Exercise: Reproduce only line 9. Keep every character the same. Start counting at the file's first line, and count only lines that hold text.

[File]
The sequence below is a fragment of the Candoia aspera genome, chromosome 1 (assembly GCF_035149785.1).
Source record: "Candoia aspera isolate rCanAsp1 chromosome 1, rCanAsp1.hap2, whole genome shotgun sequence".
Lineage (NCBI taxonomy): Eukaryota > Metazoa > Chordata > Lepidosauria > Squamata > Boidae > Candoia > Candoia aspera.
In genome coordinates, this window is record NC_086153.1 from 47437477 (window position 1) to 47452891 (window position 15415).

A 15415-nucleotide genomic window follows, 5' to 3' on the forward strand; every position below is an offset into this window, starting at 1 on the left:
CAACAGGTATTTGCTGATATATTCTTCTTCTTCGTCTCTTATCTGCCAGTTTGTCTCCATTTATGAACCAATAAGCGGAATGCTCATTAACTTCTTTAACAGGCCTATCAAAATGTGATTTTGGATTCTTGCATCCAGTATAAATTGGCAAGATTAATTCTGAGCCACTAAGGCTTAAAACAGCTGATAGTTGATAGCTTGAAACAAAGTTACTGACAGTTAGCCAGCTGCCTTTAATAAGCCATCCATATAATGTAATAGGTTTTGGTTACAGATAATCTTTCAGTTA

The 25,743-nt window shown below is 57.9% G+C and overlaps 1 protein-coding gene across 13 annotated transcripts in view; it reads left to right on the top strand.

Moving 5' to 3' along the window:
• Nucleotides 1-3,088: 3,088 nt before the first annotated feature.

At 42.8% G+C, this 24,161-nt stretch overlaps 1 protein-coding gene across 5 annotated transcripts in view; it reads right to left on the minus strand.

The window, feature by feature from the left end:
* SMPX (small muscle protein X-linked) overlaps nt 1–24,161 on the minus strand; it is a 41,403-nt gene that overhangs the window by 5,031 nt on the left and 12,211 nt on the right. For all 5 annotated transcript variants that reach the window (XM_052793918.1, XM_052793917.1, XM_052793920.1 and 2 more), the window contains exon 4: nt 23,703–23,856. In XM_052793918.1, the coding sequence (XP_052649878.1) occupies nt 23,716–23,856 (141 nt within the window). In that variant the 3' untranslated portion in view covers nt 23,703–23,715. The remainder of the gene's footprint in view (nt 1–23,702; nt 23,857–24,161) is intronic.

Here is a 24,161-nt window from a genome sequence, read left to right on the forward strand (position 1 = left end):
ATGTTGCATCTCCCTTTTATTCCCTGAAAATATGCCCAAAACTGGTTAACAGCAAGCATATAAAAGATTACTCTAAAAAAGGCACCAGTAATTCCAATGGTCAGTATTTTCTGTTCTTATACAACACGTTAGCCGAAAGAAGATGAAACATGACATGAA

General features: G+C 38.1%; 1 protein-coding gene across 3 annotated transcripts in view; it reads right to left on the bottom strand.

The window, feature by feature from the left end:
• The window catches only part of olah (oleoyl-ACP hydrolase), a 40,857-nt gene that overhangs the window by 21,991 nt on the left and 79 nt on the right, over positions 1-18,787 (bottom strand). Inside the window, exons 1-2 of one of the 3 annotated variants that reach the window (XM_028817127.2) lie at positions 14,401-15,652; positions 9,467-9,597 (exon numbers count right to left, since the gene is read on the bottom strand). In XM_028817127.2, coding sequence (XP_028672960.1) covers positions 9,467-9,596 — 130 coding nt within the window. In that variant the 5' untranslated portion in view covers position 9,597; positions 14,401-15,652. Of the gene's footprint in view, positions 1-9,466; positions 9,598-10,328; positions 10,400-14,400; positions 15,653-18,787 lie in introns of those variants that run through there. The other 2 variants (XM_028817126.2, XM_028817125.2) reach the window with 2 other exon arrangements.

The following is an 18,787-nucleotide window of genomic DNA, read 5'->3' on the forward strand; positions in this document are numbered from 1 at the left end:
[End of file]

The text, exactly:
• Nucleotides 1-3,088: 3,088 nt before the first annotated feature.